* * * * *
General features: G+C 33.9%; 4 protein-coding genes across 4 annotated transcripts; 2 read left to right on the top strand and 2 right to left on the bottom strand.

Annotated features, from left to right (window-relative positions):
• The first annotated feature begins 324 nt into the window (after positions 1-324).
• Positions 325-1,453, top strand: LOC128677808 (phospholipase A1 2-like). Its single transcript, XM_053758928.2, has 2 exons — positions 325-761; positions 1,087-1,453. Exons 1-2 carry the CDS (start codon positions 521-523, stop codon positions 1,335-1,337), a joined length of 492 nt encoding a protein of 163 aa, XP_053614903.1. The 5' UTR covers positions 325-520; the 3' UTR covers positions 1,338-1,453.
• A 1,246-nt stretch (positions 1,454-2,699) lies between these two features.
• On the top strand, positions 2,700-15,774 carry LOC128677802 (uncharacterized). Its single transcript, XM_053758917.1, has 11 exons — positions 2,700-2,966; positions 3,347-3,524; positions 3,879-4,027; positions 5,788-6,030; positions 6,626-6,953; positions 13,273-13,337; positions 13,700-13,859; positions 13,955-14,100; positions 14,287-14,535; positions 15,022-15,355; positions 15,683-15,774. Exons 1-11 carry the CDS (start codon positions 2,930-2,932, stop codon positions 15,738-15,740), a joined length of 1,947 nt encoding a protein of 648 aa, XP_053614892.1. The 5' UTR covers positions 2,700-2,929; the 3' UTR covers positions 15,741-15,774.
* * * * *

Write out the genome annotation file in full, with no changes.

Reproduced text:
General features: G+C 33.9%; 4 protein-coding genes across 4 annotated transcripts; 2 read left to right on the top strand and 2 right to left on the bottom strand.

Annotated features, from left to right (window-relative positions):
• The first annotated feature begins 324 nt into the window (after positions 1-324).
• Positions 325-1,453, top strand: LOC128677808 (phospholipase A1 2-like). Its single transcript, XM_053758928.2, has 2 exons — positions 325-761; positions 1,087-1,453. Exons 1-2 carry the CDS (start codon positions 521-523, stop codon positions 1,335-1,337), a joined length of 492 nt encoding a protein of 163 aa, XP_053614903.1. The 5' UTR covers positions 325-520; the 3' UTR covers positions 1,338-1,453.
• A 1,246-nt stretch (positions 1,454-2,699) lies between these two features.
• On the top strand, positions 2,700-15,774 carry LOC128677802 (uncharacterized). Its single transcript, XM_053758917.1, has 11 exons — positions 2,700-2,966; positions 3,347-3,524; positions 3,879-4,027; positions 5,788-6,030; positions 6,626-6,953; positions 13,273-13,337; positions 13,700-13,859; positions 13,955-14,100; positions 14,287-14,535; positions 15,022-15,355; positions 15,683-15,774. Exons 1-11 carry the CDS (start codon positions 2,930-2,932, stop codon positions 15,738-15,740), a joined length of 1,947 nt encoding a protein of 648 aa, XP_053614892.1. The 5' UTR covers positions 2,700-2,929; the 3' UTR covers positions 15,741-15,774.